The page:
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  14. To be a stranger and never welcome in a place you know the best is such a burden to bear... poor Yuuki

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    1. As a reader, I am sad for him. As the author of his stories - well, yeah, you've got to torture your darlings.

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  15. Magical and sad--reading it after reading the notes added a poignancy.

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  16. This is beautiful. My son and I are going to be moving to an old building which has a lot of memories. I think it's a sad thing that the world is forgetting the mystical and coming to believe only in that which is tangible.

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    1. I hope you guys have a wonderful time settling into your new home. It's always good to know some of us still see a little magic curled up here and there. :)

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  17. Rommy, reading this poem, my mind drifted to the prose of Charles de Lint, a Canadian novelist, whose many of his stories are set in the fictional town, Newford (read Ottawa, Ontario: the nation's capital). As his urban myth novels mixed the mythology of various cultures (Indigenous, Celtic, to name a few).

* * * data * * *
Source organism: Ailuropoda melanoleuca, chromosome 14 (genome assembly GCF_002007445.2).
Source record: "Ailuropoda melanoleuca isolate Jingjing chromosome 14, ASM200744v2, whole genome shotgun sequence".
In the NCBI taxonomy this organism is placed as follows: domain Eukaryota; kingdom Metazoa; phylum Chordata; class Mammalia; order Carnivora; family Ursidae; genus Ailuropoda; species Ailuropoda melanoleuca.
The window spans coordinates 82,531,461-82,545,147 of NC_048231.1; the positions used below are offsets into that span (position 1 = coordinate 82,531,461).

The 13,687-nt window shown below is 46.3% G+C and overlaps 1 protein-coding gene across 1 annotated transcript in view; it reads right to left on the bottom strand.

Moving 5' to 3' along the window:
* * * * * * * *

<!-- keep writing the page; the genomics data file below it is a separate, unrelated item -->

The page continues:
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    1. That's a HUGE compliment. I've read and enjoyed de Lint's work! LOL...yeah Founder's Park (in the Yuuki story that appears in my short story collection) might have a fair bit in common with a small town in Bucks County Pennsylvania. And that tree mentioned in that story might remind Bucks Co natives of the Pooh Tree in Peace Valley Park. :)

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  18. A beautiful evocation of 'home' with a wonderfully rendered tree imaged metaphor throughout. I sense there are 'roots' hidden in there. Just lovely.